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Long IslandColumnistsJoye Brown

Frustration and grief over a shooting in Hempstead

Hempstead Village Mayor Wayne Hall speaks at a

Hempstead Village Mayor Wayne Hall speaks at a news conference in Mineola on Saturday, Oct. 17, 2015, to announce a $75,000 reward in the shooting of 12-year-old Dejah Joyner of Hempstead. Hall is accompanied by, from left, Hempstead Police Chief Michael McGowan, acting Nassau Police Commissioner Thomas Krumpter, acting Nassau District Attorney Madeline Singas and Nassau County Executive Edward Mangano. Credit: Howard Schnapp

'Sometimes," Mayor Wayne Hall was saying Monday, "I see myself on TV asking people to step forward if they know something about the shootings and then I wait and I see that nobody's calling in."

And that's frustrating for Hall, who leads Hempstead Village, where the community's latest casualty of violence is Dejah Joyner -- who was gunned down Friday in her own home and died Saturday, one year shy of officially being designated a teenager.

A single bullet hole was still visible Monday in the front window of the two-family home on Dartmouth Street, where police say Dejah was an unintended victim.

The block was quiet, from a corner on one end -- where graffiti marred what appeared to be fresh white paint on a boarded-up home -- to a corner on the other -- where the child's parents had been joined by hundreds of residents Sunday evening for a prayer service at Antioch Baptist Church.

Less than a mile away, in Hempstead Village Hall, the mood was somber. And it grew even more so after the mayor, turning toward a laptop on his desk, pulled up a report from the electronic ShotSpotter system.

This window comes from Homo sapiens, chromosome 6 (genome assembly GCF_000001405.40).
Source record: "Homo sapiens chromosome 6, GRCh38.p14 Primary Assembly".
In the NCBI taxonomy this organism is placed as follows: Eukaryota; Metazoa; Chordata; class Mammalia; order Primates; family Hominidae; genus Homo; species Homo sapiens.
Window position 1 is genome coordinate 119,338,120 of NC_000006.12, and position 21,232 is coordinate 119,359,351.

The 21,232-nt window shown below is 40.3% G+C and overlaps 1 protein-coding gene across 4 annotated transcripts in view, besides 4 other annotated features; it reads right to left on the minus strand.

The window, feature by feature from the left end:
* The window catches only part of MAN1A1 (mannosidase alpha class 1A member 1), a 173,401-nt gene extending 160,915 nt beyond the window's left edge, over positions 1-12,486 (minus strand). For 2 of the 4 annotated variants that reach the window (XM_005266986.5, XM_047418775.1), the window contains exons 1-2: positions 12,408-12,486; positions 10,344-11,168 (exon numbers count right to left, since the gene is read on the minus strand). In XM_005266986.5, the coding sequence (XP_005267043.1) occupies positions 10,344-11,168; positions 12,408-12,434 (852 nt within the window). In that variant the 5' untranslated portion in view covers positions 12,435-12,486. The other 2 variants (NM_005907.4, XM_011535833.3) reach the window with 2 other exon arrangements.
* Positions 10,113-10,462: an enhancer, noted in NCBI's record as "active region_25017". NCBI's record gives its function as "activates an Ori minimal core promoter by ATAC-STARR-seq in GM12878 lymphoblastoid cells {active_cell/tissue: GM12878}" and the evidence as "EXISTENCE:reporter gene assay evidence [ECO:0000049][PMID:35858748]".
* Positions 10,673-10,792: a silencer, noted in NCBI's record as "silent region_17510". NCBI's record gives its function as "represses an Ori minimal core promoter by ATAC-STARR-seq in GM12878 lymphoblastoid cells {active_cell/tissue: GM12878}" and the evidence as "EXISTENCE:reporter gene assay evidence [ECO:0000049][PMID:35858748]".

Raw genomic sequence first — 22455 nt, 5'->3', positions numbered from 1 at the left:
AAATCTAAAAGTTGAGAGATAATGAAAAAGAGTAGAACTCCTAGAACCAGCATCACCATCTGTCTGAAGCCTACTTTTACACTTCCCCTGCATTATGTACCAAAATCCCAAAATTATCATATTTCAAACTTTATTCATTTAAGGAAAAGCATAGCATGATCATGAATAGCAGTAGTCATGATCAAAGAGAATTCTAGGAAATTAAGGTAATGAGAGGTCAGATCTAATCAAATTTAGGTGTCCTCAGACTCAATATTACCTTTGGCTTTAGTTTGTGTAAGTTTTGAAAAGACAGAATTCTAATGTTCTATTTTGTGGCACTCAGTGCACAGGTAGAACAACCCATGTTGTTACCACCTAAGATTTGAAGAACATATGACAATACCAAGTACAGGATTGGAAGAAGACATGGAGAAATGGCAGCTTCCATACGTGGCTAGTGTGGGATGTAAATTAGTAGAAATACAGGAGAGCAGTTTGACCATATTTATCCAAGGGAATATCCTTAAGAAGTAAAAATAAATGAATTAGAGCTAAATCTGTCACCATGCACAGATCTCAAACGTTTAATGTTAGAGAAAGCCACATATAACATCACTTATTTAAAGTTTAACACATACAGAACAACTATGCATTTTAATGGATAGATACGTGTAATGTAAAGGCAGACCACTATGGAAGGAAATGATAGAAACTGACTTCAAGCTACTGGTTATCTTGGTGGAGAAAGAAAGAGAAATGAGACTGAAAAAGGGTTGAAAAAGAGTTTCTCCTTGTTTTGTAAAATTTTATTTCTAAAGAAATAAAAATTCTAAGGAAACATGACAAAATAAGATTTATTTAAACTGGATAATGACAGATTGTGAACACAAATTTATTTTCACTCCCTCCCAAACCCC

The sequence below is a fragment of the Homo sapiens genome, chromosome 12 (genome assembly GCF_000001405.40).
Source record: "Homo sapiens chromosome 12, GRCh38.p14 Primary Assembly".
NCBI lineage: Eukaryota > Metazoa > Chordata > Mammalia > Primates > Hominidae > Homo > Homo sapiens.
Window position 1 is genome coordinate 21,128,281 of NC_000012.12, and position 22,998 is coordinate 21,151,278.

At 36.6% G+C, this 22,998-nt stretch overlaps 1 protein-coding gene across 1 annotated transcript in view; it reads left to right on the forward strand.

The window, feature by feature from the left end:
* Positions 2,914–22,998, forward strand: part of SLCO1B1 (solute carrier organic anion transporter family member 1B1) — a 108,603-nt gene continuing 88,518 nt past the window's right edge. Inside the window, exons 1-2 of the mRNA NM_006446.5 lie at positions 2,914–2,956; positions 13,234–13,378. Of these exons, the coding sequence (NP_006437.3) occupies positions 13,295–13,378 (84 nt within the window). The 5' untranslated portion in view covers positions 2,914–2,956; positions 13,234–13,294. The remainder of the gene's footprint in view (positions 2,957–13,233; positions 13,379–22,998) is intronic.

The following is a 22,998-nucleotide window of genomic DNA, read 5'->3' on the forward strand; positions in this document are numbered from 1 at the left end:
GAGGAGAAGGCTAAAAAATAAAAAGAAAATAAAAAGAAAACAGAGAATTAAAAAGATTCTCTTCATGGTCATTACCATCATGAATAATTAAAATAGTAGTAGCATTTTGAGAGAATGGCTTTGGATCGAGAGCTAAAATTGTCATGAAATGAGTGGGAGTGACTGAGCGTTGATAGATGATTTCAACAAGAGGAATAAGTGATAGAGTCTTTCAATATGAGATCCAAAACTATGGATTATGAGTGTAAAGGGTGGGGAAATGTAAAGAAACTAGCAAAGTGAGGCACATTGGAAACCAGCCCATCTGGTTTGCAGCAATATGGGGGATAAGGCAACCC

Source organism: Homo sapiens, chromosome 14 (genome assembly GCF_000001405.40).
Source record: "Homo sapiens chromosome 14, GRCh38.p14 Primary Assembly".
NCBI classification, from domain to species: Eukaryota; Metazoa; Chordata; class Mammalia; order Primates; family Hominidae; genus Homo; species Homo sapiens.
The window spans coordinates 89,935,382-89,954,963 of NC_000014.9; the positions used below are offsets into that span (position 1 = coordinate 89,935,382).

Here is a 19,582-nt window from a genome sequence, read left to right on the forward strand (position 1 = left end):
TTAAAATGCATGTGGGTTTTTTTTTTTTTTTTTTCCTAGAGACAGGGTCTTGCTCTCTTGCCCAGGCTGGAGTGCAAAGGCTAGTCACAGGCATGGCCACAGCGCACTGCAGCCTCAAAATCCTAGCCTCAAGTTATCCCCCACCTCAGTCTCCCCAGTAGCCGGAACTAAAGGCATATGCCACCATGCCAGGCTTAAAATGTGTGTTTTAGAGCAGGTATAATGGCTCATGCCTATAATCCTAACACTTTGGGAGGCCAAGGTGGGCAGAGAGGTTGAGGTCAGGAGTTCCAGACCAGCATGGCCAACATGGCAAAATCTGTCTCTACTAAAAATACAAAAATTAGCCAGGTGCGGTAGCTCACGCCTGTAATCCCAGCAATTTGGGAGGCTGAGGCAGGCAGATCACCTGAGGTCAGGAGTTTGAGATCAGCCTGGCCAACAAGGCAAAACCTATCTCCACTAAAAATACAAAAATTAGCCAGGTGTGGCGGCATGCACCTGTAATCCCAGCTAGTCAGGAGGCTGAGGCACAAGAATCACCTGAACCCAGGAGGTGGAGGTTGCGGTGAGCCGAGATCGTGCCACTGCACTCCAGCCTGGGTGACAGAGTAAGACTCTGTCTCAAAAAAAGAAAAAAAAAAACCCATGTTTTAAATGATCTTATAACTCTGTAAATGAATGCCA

A few taps of his fingers then isolated a sound: Phahp! One shot. A solo, staccato note.

Followed instantly by a return to silence.

A soundtrack now, to accompany a memory of a single bullet hole that remains near where a child once was.

Residents reported hearing other shots in the neighborhood -- on at least two occasions in the weeks before Dejah was slain.

One was very early in the morning. The other was in the early evening last month.

Nassau police declined to comment on the neighbors' reports, saying only that everything remained under investigation.

Still, if the mayor, in his office, remained visibly angry, sorrowful and frustrated by reports of gunfire, how much of a stretch is it to believe that Dejah could have been frightened by it all?

Or is the more horrifying possibly that the girl with the distinctive laugh, the child always ready to sing or dance, the Girl Scout described by family as "fun-loving, outgoing, full of life," had grown to accept such sounds as background noise?

"Shots are fired in Hempstead all of the time," Hall said. "And you know the sad part? If this were an 18-year-old, people would shrug and go on like nothing happened." Maybe, he said, this time will be different.

One year ago, in Huntington Station, the brutal murder of a high school student, Maggie Rosales, 18 -- the fourth slaying in the community in a little more than 12 months -- ignited anger and ultimately pulled a community together.

Will Dejah's memory do the same for Hempstead? Hall wants to believe, which is why Hempstead has scheduled what he called "A Night of Outrage" in front of village hall Tuesday.

"People turn out and get angry when police are involved in a shooting -- it mystifies me why people don't turn out when it's black on black or brown on brown," he said.

"If we turned out, for every shooting, for every violent death . . . we could turn this thing around," Hall said.

Village and Nassau police will be outside town hall tonight. And Hall, again and in person, will ask residents to report what they've seen to 800-244-8477.

Information anonymous callers share goes to a line in Canada, which funnels it back -- with no identifying information.

Police have received some good leads, but they need more.


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